Postmodernism is often reduced, aphoristically, to an opposition to all grand narratives: religion, liberalism, Hegel’s absolute spirit, Marx’s classless society, would all be projects of power, enimical to human freedom for their very totality; for their attempt to encompass all human life. Lacking any claim to be realised on the basis of reason, which is itself under suspicion as a particular handmaiden of such projects, postmodernism retreats into a self-referential and sterile preoccupation with discourse, understood extremely broadly: thus, Derrida’s notion of text and deconstruction, extending to all forms of meaning-bearing systems. This quietist abandonment of the field of battle where classes make history for the classroom, where the personal development and individuality of every person’s life project acquires a disproportionate notability, represents the intellectual disarmament–self-imposed!–of those thinkers who give the status quo the possession of the field by default, as pacifists who naïvely believe refusing battle will forever avoid the war.
This skittishness or failure of nerve is all the more ironic on the contemplation that a significant inspiration for the postmodern movement lies in Nietzsche’s ideas on transvaluation and the will to power. That, after refusing reason, postmodernists should refuse power as well, is the best evidence to the essential and unavoidable impotence of the project, an impotence which results so much from design as from circumstances. Without resorting to conspiracy theory–has postmodernism been used by the security state to facilitate the disarticulation of social justice and class struggle’s intellectual arm?–the simplest materialist analysis suggests how a movement forged for schools to withdraw from political life and to talk about the way they speak can never amount to anything more than warm–not even hot–air. It is no less amusing that, in attempting to dethrone all grand narratives, as well as boulstering really existing capitalism with its multitude of crimes, postmodern thinkers have also erected their own keystone, the centrality of narrative and discourse, as their foundational myth.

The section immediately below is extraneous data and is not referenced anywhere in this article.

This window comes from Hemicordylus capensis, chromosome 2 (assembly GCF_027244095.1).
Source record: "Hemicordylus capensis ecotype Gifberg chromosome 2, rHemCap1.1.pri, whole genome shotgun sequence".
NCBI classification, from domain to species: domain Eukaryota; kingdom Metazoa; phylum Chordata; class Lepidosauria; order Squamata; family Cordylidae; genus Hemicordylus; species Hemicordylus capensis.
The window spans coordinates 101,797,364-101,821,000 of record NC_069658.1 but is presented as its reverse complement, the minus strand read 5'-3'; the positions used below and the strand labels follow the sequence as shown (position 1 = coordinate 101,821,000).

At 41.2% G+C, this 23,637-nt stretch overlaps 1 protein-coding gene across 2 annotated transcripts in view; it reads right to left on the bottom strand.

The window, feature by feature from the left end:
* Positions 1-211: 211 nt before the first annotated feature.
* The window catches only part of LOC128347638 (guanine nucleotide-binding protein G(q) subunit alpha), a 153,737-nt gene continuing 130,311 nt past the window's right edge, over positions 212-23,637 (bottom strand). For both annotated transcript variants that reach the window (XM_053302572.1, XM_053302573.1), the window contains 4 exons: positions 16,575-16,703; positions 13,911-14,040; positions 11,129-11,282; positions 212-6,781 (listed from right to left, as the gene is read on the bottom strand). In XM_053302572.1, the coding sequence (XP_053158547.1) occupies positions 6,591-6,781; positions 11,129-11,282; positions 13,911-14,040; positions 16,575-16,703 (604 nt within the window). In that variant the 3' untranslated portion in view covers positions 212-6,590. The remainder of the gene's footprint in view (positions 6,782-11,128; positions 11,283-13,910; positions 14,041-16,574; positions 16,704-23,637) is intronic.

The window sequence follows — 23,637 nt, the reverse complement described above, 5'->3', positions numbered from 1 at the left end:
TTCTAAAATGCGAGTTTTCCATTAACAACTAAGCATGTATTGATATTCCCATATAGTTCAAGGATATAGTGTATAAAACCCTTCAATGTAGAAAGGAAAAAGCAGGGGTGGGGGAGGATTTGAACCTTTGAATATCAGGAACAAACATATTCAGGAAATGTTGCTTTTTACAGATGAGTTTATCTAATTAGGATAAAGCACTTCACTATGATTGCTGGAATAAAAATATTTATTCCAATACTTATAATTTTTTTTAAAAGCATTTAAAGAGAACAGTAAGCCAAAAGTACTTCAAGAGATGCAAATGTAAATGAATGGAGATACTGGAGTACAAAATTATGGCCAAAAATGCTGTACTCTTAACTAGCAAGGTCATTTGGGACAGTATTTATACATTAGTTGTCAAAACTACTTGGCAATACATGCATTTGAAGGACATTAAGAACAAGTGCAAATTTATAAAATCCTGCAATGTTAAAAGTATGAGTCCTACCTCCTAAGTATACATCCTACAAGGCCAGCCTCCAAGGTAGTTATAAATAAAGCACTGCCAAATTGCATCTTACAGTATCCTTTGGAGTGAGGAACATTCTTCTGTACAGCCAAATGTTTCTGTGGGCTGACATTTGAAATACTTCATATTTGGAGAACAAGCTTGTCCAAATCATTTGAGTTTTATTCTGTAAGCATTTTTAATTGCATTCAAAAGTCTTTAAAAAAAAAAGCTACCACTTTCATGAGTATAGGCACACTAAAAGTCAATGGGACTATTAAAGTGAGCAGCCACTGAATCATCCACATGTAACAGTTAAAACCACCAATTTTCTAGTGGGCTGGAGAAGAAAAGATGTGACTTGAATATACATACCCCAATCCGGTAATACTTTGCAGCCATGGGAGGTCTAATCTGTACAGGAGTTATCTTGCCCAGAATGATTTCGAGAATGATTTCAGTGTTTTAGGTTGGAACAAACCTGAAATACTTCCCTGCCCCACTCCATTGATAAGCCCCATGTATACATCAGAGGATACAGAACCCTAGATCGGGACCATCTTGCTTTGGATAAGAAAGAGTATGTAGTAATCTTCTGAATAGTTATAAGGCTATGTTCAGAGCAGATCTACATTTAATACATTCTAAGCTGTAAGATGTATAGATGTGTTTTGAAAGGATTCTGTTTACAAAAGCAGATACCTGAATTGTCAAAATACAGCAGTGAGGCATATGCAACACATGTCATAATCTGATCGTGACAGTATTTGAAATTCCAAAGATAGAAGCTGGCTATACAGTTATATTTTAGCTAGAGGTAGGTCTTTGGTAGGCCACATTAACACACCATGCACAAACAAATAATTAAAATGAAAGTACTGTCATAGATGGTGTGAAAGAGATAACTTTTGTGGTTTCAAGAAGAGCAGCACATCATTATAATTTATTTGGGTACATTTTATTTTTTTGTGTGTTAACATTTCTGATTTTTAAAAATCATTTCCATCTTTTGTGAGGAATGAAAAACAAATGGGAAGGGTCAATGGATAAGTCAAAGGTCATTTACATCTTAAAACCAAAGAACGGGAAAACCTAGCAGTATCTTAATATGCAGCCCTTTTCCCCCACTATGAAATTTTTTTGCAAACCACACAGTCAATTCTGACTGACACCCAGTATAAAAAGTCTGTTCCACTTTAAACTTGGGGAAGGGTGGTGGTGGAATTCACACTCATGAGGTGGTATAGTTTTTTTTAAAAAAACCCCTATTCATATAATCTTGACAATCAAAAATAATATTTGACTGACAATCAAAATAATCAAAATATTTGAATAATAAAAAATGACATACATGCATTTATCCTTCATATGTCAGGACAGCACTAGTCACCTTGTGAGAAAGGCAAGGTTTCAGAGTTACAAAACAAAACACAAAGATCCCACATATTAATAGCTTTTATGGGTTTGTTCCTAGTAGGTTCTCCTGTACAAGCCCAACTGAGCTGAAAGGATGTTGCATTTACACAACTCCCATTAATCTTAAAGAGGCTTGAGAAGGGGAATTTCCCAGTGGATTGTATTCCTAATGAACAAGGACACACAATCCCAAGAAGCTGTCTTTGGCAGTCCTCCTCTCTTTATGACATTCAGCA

Considering the centrality of narrative to critical theory, I ask you to bear with me and let me then tell you a story. Once upon a time there was a university student. He was young, from a relatively wealthy background–but not the scion of capital–, and interested in justice, understood broadly and without clear definition. Our student could, and absent all other intervention probably would, end up as a liberal. After all, it is culturally appropriate, and the best of the liberal intelligentsia does genuinely have a care for the downtrodden of the world, even if it entirely lacks any programme to do anything else than extend their sympathies and hope that, one day, the market willing, they may be trampled by lighter, gentler feet. For whatever reason–perhaps liberalism is too transparent–our student looks left. What does he find? A disintegrating Stalinist pole, comprising assorted Maoist sects vying for the mantle of orthodoxy, official communists indistinguishable from social democrats, and the anti-stalinist left at eternal war against itself in a constant fission of trotskyist sects. Trotskyism may appeal, but perhaps it is turning to industry, or too busy eating itself up, and so our student gets their Marxist ABCs taught by a scholastic nullity, who prefers to drink from Freud than from Marx, and, if needs must, from the young Marx than from the old. What does our student, with their idealism and their petty bourgeois sensibilities, with their disdain for the old and stodgy stalinist formation as much as for the hyve-like discipline of Trotskyism, conclude about it all?
Not atypically, our student will conclude that all attempts to fix the world are hubris. That while liberalism may be intellectually exhausted and morally hypocritical, all attempts to surpass it are bound to degenerate into violence, disorder, and oppression. Much better to focus on escaping from the little tyrannies of daily life: the double standards of sexual mores, the constraints of a society oriented towards commerce, the numbing uniformity of thought, act and fashion imposed by a mass culture, and, in sum, all the small and insignificant ways that, in a manner of speaking, our student can identify themselves as oppressed under. Such is the stuff of the New Left, a movement so afraid to become a movement that it was stillborn and condemned to irrelevance. Such is what we may expect from a class standing concerned with abstract justice, ignorant of the constant but invisible alienation of wage labour, and yet hyper-aware of all the standards that a society, paternalistic and intolerant, like a surrogate father whose shadow seems to stain all the land up to the horizon, imposes on its young adults in the name of civilisation.
How apt that, all things considered, there may exist many grand narratives, but only truly one Grand Narrative: that which holds stories are at the centre of life, holding text to determine social relations. It is this grand narrative that must be deposed and discarded, through the exercise of “old age” materialist analysis. the triumph of postmodernism isn’t only a consequence of the strength of capital, and the peculiar sensibility it engenders on its intellectual operatives, but also a sad report on the left’s own weakness. Whether through surrender, capitulation, compromise or liquidation, the movement representing the working class, true revolutionary subject, has come to this: to lose against an empty story.